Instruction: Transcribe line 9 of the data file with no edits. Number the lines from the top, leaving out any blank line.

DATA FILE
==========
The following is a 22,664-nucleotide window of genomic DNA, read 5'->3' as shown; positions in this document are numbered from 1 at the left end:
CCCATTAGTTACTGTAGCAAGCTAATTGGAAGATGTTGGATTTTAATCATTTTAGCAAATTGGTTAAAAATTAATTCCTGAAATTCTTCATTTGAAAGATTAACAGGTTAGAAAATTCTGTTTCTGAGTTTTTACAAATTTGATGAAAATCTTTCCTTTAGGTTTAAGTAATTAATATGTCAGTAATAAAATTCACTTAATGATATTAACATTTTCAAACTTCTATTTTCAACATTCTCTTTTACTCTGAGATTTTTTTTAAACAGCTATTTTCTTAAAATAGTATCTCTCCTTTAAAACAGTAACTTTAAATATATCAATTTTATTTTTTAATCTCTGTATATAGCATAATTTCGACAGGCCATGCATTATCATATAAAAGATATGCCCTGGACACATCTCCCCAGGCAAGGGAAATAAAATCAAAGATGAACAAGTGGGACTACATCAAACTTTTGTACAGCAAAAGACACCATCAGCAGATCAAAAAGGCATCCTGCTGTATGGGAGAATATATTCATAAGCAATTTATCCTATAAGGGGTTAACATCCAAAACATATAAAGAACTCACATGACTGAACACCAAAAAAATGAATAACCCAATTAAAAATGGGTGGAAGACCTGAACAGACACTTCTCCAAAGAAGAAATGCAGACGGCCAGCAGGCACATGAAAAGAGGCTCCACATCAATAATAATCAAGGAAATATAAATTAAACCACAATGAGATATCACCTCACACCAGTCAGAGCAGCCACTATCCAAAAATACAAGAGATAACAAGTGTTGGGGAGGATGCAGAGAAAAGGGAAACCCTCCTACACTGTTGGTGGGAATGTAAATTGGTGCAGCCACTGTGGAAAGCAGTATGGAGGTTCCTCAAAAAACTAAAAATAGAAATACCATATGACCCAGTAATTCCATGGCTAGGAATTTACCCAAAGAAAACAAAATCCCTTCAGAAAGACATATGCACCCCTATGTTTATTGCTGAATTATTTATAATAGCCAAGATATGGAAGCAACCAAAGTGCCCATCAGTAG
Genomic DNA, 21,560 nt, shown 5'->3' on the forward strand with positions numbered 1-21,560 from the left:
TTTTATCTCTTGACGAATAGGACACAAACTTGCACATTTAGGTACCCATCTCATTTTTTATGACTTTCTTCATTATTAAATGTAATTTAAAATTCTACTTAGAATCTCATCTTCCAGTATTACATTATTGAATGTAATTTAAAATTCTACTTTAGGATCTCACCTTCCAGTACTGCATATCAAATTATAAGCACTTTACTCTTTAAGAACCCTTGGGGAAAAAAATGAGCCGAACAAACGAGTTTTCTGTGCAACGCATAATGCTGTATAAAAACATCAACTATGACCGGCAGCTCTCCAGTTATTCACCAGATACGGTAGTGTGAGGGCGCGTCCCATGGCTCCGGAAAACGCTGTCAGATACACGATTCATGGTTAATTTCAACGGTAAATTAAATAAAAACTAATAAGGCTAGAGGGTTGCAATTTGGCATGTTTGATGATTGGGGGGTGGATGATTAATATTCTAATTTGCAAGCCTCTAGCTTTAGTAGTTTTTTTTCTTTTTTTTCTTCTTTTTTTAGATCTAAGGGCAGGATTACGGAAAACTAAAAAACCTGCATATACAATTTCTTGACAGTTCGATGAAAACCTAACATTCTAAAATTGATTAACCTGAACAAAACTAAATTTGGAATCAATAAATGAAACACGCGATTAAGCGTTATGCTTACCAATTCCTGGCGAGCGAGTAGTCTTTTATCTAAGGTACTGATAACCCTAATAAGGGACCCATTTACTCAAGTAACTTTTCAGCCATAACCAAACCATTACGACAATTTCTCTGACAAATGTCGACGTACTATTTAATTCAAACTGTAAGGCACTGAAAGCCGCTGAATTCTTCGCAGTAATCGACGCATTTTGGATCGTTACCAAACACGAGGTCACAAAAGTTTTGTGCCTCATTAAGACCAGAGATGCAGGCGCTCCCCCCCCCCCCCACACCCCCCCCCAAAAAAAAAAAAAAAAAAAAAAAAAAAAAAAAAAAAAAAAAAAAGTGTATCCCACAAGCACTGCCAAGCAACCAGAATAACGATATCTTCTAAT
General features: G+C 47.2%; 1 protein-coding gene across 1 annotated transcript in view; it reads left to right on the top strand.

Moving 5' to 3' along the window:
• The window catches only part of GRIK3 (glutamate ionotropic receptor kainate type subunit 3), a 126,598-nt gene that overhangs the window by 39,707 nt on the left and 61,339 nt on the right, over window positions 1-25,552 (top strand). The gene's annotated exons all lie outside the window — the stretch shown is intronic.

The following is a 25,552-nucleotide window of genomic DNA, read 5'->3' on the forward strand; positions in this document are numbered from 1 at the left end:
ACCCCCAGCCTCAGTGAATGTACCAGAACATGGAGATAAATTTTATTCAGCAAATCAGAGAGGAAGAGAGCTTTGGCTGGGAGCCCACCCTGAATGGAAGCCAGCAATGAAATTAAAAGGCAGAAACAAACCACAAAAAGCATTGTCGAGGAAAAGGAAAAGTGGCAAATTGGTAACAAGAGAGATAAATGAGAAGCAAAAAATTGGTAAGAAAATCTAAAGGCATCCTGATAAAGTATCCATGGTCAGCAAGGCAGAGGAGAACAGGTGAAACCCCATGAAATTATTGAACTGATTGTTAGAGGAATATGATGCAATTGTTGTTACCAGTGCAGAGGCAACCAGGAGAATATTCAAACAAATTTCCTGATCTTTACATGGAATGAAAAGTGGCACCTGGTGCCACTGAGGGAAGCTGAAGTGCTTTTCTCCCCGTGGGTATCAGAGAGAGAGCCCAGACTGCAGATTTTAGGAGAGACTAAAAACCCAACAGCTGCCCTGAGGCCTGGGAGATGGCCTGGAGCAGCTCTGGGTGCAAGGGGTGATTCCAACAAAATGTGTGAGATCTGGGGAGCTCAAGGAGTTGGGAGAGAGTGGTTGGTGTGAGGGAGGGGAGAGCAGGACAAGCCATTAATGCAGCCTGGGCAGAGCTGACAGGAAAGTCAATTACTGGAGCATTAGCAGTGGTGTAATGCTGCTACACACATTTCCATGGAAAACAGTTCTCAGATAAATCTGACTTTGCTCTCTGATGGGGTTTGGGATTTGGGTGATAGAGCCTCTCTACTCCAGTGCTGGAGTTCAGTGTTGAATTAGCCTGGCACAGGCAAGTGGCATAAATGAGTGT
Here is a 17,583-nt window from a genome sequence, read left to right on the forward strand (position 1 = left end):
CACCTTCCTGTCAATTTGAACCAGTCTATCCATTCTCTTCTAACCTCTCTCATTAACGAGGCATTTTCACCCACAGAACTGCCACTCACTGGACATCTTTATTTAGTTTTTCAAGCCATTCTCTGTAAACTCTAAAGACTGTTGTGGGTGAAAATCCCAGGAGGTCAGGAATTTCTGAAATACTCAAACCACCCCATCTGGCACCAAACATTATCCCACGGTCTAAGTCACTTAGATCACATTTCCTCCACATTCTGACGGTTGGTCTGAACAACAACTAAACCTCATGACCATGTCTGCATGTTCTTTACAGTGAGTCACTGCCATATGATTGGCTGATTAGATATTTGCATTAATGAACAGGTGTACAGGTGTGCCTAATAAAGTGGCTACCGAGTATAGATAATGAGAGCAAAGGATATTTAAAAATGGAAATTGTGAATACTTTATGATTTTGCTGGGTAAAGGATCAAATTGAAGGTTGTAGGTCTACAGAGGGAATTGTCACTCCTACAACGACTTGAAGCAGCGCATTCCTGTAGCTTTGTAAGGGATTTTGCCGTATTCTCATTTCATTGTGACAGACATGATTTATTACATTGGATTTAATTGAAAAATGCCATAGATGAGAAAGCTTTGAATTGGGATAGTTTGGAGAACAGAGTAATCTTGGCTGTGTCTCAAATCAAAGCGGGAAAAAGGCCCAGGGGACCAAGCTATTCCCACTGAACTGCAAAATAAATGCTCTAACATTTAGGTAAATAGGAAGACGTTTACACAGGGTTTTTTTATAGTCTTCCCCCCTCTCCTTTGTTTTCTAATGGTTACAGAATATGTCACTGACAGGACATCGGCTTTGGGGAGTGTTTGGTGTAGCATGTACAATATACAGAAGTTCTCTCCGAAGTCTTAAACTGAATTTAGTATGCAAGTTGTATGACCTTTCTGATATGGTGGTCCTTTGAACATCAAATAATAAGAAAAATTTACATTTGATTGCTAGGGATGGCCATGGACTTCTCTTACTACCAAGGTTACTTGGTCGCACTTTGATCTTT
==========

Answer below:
ACCCCCAGCCTCAGTGAATGTACCAGAACATGGAGATAAATTTTATTCAGCAAATCAGAGAGGAAGAGAGCTTTGGCTGGGAGCCCACCCTGAATGGAAGCCAGCAATGAAATTAAAAGGCAGAAACAAACCACAAAAAGCATTGTCGAGGAAAAGGAAAAGTGGCAAATTGGTAACAAGAGAGATAAATGAGAAGCAAAAAATTGGTAAGAAAATCTAAAGGCATCCTGATAAAGTATCCATGGTCAGCAAGGCAGAGGAGAACAGGTGAAACCCCATGAAATTATTGAACTGATTGTTAGAGGAATATGATGCAATTGTTGTTACCAGTGCAGAGGCAACCAGGAGAATATTCAAACAAATTTCCTGATCTTTACATGGAATGAAAAGTGGCACCTGGTGCCACTGAGGGAAGCTGAAGTGCTTTTCTCCCCGTGGGTATCAGAGAGAGAGCCCAGACTGCAGATTTTAGGAGAGACTAAAAACCCAACAGCTGCCCTGAGGCCTGGGAGATGGCCTGGAGCAGCTCTGGGTGCAAGGGGTGATTCCAACAAAATGTGTGAGATCTGGGGAGCTCAAGGAGTTGGGAGAGAGTGGTTGGTGTGAGGGAGGGGAGAGCAGGACAAGCCATTAATGCAGCCTGGGCAGAGCTGACAGGAAAGTCAATTACTGGAGCATTAGCAGTGGTGTAATGCTGCTACACACATTTCCATGGAAAACAGTTCTCAGATAAATCTGACTTTGCTCTCTGATGGGGTTTGGGATTTGGGTGATAGAGCCTCTCTACTCCAGTGCTGGAGTTCAGTGTTGAATTAGCCTGGCACAGGCAAGTGGCATAAATGAGTGT